JRPG - Short for "Japanese RPG". A broad term, but in modern vernacular it's generally used to refer to a Japanese-developed RPG that puts less emphasis on raw statistics and dice rolls and aims to be a more character and story-driven experience.
Western JRPG - A game that, while created by western developers, plays much like a Japanese RPG.
CRPG - Short for "Computer RPG". Another broad term, but in modern speak it generally refers to a game built to resemble a Dungeons and Dragons styled experience, placing heavy emphasis on character stats and dice rolls to determine success for almost every action taken.
Roguelike - Related to CRPGs, but generally designed to be a shorter, "one-off" experience. Usually marked by heavily randomized content, a high difficulty level and complex, esoteric mechanics.
Strategy RPG - A game where the battlefield itself is as much a part of fights as the characters in it. Utilizing cover, overcoming obstacles and using terrain to your advantage are key parts of battle. Almost always turn-based.
Action RPG - Any action-oriented game with RPG elements worked in, usually in the form of stats, skill trees and experience levels.
Monster Breeder - Much of the game's emphasis is placed on capturing, raising and training monsters to serve as your primary fighting force in battles.
MMORPG - Short for "Massive Multiplayer Online RPG"; essentially, a game with online servers where most of the characters in the game world are actual players, all playing within a single continuous virtual "world" on the server. Typically these are more action-oriented games with an emphasis on complex mechanics, large amounts of content and player interaction, whether cooperative or competitive.
Fantasy - Heavily influenced by mythology and folklore and generally set within a lower-technology world, with a few exceptions (airships and steampunk cities, for example).
Science Fiction - A more futuristic setting, prominently featuring advanced technology and only a few (or no) fantastic elements.
Science Fantasy - A game world in which science fiction and magical/mythological elements coexist and play roughly equal part in the setting.
Historical - A setting that is based on events from Earth's past, though obviously fictionalized.
Urban Fantasy - A relatively modern setting with some fantastic elements.
Freeform Characters - The player is not constrained by predetermined classes or archetypes - they can pick any skills, equipment or abilities they like and use them freely.
Customizable Characters - While the player is restrained to prefabricated classes, they are afforded the opportunity to customize their character(s) equipment sets or skill loadouts, adding some variety.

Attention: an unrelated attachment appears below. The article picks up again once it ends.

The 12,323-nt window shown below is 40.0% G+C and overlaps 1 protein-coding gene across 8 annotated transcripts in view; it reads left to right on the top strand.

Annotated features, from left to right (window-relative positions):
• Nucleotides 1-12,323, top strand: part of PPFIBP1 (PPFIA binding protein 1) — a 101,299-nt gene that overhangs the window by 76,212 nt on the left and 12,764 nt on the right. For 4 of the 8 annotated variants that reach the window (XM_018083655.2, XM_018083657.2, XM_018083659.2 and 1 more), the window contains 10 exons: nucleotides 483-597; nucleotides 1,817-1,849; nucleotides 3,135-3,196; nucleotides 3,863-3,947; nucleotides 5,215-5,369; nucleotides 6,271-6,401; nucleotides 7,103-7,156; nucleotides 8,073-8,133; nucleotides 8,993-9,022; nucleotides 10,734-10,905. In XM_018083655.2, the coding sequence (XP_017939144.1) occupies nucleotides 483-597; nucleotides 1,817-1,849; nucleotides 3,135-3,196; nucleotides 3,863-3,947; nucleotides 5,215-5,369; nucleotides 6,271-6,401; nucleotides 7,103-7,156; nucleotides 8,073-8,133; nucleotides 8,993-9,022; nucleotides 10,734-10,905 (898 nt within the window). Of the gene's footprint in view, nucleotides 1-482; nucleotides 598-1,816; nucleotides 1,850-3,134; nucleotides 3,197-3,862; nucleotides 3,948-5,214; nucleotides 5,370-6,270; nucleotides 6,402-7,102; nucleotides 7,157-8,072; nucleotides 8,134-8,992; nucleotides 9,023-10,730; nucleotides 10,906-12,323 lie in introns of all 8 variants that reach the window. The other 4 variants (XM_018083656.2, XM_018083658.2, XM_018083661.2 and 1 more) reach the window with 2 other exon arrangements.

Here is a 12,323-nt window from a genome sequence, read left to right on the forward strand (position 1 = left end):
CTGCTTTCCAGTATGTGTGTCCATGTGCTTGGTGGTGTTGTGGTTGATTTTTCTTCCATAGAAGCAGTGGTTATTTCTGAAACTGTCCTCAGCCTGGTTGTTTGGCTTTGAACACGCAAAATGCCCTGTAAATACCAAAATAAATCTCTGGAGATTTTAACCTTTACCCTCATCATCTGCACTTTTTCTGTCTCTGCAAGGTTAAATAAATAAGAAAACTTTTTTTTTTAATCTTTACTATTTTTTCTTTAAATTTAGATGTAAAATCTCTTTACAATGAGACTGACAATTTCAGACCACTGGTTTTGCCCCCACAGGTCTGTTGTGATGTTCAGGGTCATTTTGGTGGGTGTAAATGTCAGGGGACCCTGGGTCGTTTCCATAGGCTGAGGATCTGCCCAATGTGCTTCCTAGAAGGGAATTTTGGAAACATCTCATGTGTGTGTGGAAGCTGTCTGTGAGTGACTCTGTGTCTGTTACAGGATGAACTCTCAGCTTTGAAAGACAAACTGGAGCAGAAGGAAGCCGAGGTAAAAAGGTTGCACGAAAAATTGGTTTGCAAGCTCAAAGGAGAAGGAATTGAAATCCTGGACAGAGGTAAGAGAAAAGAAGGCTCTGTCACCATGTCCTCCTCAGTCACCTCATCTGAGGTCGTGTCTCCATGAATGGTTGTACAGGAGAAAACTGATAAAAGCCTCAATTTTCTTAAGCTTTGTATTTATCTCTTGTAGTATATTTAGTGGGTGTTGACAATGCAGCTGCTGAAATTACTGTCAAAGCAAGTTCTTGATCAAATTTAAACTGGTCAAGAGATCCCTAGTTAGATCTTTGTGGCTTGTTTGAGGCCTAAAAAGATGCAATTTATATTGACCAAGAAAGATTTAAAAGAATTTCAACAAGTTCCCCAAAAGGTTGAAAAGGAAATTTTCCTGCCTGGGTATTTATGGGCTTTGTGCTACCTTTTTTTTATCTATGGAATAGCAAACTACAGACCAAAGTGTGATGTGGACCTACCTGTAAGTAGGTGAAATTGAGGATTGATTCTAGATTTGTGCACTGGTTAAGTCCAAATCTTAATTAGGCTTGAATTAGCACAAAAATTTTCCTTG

Prefab Characters - Characters in the game have their abilities and equipment types set in stone, with little to no opportunity to customize them.
Brutal Violence - The game contains significant amounts of blood, gore and carnage. Not for the squeamish.
Disturbing Themes - Dark elements other than violence - bizarre/upsetting imagery, psychological torment and general cruelty.
Sexual Content - Strong, pervading themes on the subject or outright depicting the act.
Strong Language - Lots of four-letter words.
Turn-Based - Combat in the game, or the game as a whole, operate on a turn-based system, with the player and enemies taking actions in equal measure.
ATB-Like - Named after the Active Time Battle system made famous by the Final Fantasy franchise. While combat is still broken into distinct "Turns", they also operate on something of a time scale; actions require different lengths of time to actually take place, allowing other characters to delay their opponents' turns or even cancel them entirely. One particularly famous example is Grandia, where a significant part of the game's strategy is suppressing opponent's more powerful attacks by cancelling their turns.
Real-Time Combat - While battles in the game are still set in a distinct "combat mode", they operate in real-time. The player may still have the ability to pause the action to change equipment or use items.
Random Encounters - Basically, you don't see fights with standard enemies coming until you're already fighting them, and their appearance is determined by a mathematical algorithm. Generally a hallmark of older RPGs, where it was born of a technical limitation that allowed only a set number of sprites to be drawn on screen at a time, though it appears in some modern games as well.
Visible/Scripted Encounters - The majority of enemies in the game are visible on the map or battles are triggered in fixed locations, which allows the player a chance to avoid them if they don't wish to fight (most of the time, at least).
Combat Minigames - "Minigame" is a general term referring to a smaller game within a larger one. In this case, minigames are integrated into the game's combat, with things like timing-based tests or slot machine reels governing the effectiveness of attacks.
Mechanical Minigames - Minigames that aren't integrated into combat, but still play a significant role in the overall gameplay. One famous example is the lock-picking minigame in the modern Elder Scrolls and Fallout games.
Optional Minigames - Minigames that, while they may occasionally be required to progress through the story, are mostly optional diversions with no direct bearing on the storyline.
Dungeon Crawler - The game as a whole is focused around making one's way through a large dungeon (or several large dungeons) and overcoming the many puzzles, traps and dangers within. Roguelikes tend to fall under this category by default.